Cinema Product Reviews



Platter Reel
Manufacturer:  Goldberg
Grade:  A
Reviewed May 2000 by Joe Redifer

 Ever feel that building a film up onto two separate 6000 foot reels, rewinding them, loading them onto a platter (stopping to splice the two reels together at the platter) is a waste of time?  Iím sure just about every creative projectionist has wished for a way to build the film to a single reel, not rewind it and just place it onto the platter deck and be done with it.  Well, dream no more.

 Goldberg has designed a platter reel which makes all of this a reality.  You can build an entire feature onto it, place it on your platter deck, remove the top and the center piece and pay out perfectly from the bottom flange.  That is the way it is designed, but you donít need a platter reel for every feature you have to assemble that evening.  We found that we could detatch the bottom flange from the center piece and then squeeze it against the print which is still around the the rest of the reel.  From there we could carry it to a nearby platter and set it down.  Then we remove the top piece which enables us to slide the print right off of the bottom flange (which has already been disconnected) and carry the print to the platter where it will play.  The reel is then freed so it may be used to assemble the next feature.  Of course, there MUST be two people present to carry the reel when you have one of the flanges unlocked.

This is the print built up and set on a platter deck as Goldberg intended it to be used.  Note, the outside of the flanges even have rubber bumpers on them about 1/8 inch thick to prevent the disc from sliding.

 How much film will fit on this giant reel?  Approximately 2 hours and 45 minutes worth.  Our print of Gladiator, complete with 10 minutes of trailers, came right to the very edge.  It might even fit a short Kevin Costner flick on it as well.  Since it reduces the amount of winding and rewinding on a print, the amount of static is decreased as well.  Before we started using this device, we would sometimes have static problems with the first showing of any given print, since it had not yet been coated with FilmGuard.  But now the prints feed out completely smooth from beginning to end, with very few static problems.  Static has not been completely eliminated, but it has been reduced to the point to where it is exrtremely minor for that virgin run.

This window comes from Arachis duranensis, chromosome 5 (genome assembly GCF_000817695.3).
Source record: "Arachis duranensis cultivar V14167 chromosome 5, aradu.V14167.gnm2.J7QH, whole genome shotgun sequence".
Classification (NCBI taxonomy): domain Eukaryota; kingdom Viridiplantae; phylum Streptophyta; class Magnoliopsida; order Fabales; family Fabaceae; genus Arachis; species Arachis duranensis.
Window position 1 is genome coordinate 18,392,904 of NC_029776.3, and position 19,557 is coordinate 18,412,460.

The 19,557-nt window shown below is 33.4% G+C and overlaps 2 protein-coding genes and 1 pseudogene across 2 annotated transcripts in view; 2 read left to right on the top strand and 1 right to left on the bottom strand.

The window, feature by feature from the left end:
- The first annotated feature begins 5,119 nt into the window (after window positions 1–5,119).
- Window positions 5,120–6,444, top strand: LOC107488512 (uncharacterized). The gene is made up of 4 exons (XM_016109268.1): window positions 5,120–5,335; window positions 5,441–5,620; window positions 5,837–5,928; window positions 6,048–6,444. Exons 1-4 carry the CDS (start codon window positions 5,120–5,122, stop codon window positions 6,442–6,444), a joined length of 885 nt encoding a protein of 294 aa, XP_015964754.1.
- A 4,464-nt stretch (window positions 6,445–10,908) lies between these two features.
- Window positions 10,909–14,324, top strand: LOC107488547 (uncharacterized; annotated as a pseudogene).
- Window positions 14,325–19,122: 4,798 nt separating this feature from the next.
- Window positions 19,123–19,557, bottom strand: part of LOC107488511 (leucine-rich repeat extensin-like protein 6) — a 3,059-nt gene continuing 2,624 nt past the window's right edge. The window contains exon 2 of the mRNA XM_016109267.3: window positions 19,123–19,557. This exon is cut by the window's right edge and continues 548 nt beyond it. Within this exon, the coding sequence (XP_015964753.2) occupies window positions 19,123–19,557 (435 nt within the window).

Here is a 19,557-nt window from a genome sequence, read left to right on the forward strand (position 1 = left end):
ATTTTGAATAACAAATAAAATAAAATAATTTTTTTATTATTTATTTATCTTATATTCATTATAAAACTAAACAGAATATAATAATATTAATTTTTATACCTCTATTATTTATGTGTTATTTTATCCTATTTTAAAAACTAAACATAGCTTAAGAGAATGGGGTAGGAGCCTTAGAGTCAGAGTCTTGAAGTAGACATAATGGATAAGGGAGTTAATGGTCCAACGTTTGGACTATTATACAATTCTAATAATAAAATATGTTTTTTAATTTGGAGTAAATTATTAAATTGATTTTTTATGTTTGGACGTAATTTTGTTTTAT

Pictured above is the one problem that can occur if you are not careful...a bulge in the print after you remove the ďringĒ from the center after placing the print on the deck.  This is caused by excessive rewind table backtension from the shipping reels.  We found on our Kelmar rewind tables that unscrewing the tension nut to 1/4 of an inch from the end of the shaft yielded perfect results, as seen in the previous picture.  Another potential problem is a screw that goes in and out to lock the flanges from spinning during winding.  You better make sure that screw is up when you slide the print onto your platter, or else you will get a very nasty scratch on the deck.

 The Goldberg platter reel is an incredible time saver!  No more dragging the make-up tables around.  No more waiting for it to load up.  No more splicing at the platter.  It just makes life much easier on those busy Thursday nights.  Iím just surprised that this wasnít in wide use many years ago.

Bottom Line:  Every booth should have one of these.

--Joe Redifer


Joe Redifer has been a projectionist for the last few years.  He learned at Mann Kipling, went on to the UA Greenwood and finally spent 2 years at Mann Chinese.  At the Chinese, Joe performed most of the daily maintenance on the equipment.  Joe is not a technician and has no test equipment, but is an experienced projectionist.  These reviews are representative of the performance of the equipment/services from his perspective.


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